Curbs on amplified music, concerts and fireworks proposed for Edinburgh's Old Town
Amplified music would be outlawed in pubs and outdoor concerts in Edinburgh city centre would be banned in future under proposals put forward by people living in the city's historic Old Town.
Permanent restrictions on fireworks displays above Edinburgh Castle, the Tattoo, buskers and silent disco operators are all being demanded in a new dossier.
It calls for the city to introduce new limits on the operation of pop-up venues for events like the Fringe, calling for them to be “spread more widely across the city.”
Permanent curbs on concerts in Princes Street Gardens and Edinburgh Castle esplanade are also proposed in the report published by the Old Town Community Council.
Compiled by people living in and around the Grassmarket, it suggests that unless urgent there will be a total exodus of local residents from the city centre.
People living in and around the Grassmarket want to see new curbs on events like the Tattoo and the Castle Concerts, as well as restrictions on fireworks, silent disco groups and buskers. The dossier says that pop concerts "should not be part of any festival offering" in Edinburgh.
The dossier states: “When the Edinburgh Festival was launched in 1947, Edinburgh was not a tourist city whereas now the summer festivals clash with the height of the tourist season. This adds considerably to the stresses experienced throughout the Old Town.
"While we do not wish to see the Fringe lose its original ethos of anyone being welcome to perform, some measure of controlling numbers is urgently required rather than opening up residential public spaces to allcomers.
"Despite efforts by residents, the police and the council to ban busking using amplified music, this remains a problem especially in August.
"A radical solution would be to ban all amplified music in the Old Town, from the Tattoo to individual pubs. It would make life a great deal less stressful for both residents and workers.
"We do not consider that pop concerts, which cause disruption not only to residents but also other festival performances, should be part of any festival offering. They attract a different audience which could easily be housed outside the city centre.
"The need for festival venues other than theatres and concert halls to be crammed into the city centre has to be questioned at a time when demand is sufficiently high for events and any attendant economic benefits to localities to be spread more widely across the city. Controlling the use of venues may also be a way of reducing the impact of the Fringe on the city centre.”
Music Venues Trust spokesman Nick Stewart, who manages Sneaky Pete’s, one of the Old Town’s best-known music venues, said: “People averse to living in vibrant thriving cultural areas, where diverse communities across all social strata can engage easily with culture, and where artists can learn and practice their craft, should seek out places to live that are culture-free.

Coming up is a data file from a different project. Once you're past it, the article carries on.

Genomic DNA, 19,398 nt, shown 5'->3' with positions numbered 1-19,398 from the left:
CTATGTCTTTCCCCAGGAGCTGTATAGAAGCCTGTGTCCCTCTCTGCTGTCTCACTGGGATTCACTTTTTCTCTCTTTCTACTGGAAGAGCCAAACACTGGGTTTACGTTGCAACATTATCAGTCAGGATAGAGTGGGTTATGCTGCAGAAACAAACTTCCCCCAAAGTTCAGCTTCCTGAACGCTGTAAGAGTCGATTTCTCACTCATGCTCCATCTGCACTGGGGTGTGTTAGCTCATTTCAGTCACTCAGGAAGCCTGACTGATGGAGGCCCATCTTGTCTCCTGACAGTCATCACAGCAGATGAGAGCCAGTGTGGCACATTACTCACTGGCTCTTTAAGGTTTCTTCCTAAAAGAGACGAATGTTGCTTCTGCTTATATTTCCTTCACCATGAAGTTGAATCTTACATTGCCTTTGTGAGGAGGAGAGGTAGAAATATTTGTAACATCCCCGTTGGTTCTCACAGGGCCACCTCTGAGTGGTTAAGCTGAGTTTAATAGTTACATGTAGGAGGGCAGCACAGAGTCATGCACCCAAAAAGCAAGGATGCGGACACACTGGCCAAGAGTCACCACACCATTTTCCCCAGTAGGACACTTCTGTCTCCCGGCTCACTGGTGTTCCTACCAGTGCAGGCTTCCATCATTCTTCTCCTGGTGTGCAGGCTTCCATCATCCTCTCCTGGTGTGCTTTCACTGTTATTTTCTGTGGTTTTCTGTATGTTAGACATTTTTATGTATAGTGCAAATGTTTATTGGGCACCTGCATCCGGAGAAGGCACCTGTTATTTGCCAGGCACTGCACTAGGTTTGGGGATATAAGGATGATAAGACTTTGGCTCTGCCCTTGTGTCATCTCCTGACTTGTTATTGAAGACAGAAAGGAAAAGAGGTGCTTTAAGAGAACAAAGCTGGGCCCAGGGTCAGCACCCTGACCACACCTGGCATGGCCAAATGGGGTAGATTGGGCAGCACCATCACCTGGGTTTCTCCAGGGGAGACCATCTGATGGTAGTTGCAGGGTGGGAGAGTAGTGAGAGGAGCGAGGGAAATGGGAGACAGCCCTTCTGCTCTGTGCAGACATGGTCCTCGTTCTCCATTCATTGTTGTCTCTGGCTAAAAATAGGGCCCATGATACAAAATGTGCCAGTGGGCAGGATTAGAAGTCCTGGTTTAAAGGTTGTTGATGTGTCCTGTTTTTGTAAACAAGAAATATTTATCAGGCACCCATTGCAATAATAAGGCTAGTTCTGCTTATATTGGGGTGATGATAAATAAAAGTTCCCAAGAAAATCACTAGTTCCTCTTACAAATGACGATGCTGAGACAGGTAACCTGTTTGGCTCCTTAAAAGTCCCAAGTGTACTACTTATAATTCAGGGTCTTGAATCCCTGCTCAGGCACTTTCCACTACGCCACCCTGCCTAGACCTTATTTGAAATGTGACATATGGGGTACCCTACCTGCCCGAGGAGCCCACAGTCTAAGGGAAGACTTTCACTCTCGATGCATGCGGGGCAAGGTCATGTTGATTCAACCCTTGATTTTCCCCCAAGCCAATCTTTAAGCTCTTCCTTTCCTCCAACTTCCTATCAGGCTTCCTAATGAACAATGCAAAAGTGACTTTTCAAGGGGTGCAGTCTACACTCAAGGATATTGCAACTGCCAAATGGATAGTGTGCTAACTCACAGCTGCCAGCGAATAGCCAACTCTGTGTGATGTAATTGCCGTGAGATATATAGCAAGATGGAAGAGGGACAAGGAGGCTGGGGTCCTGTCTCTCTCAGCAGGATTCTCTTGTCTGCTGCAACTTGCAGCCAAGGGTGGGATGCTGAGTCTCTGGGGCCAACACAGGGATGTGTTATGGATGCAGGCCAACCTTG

“Edinburgh is world renowned as a vibrant cultural city, it always has been and it should remain so. At this time when the arts are particularly under threat, seeking to restrict arts in the community seems worse than mean. This isn't about hotels and tourism - it's about the very beating heart of this amazing city itself - and arts for the people of Edinburgh.”
He added: “Councillors have a duty to their community councils, but they shouldn't forget that they tend to be made up of specific demographics and are rarely representative of the actual communities they serve.
"The city centre is not just there for the residents of that ward either, but for the whole of the city. It's everyone's front garden not just certain people's back yard.”
Garry Clark, development manager for the Federation of Small Businesses, said: “The cancellation of the festivals in Edinburgh this year has allowed people’s minds to focus in different ways.
"For many city centre businesses, the absence of the festivals and the people they bring to the city from across the UK and the world has been devastating.
"Their priority is survival and, hopefully, better times ahead.
“Whilst future festivals must of course co-exist with the city and its residents, the priority for the next year must be to find a way for the festival to proceed and to attract as many people back to the city as it is safe to do.
"Edinburgh’s character is a diverse blend of its people, its events, its businesses and the visitors it attracts. Now more than ever we need to restore the magic of that mix.”
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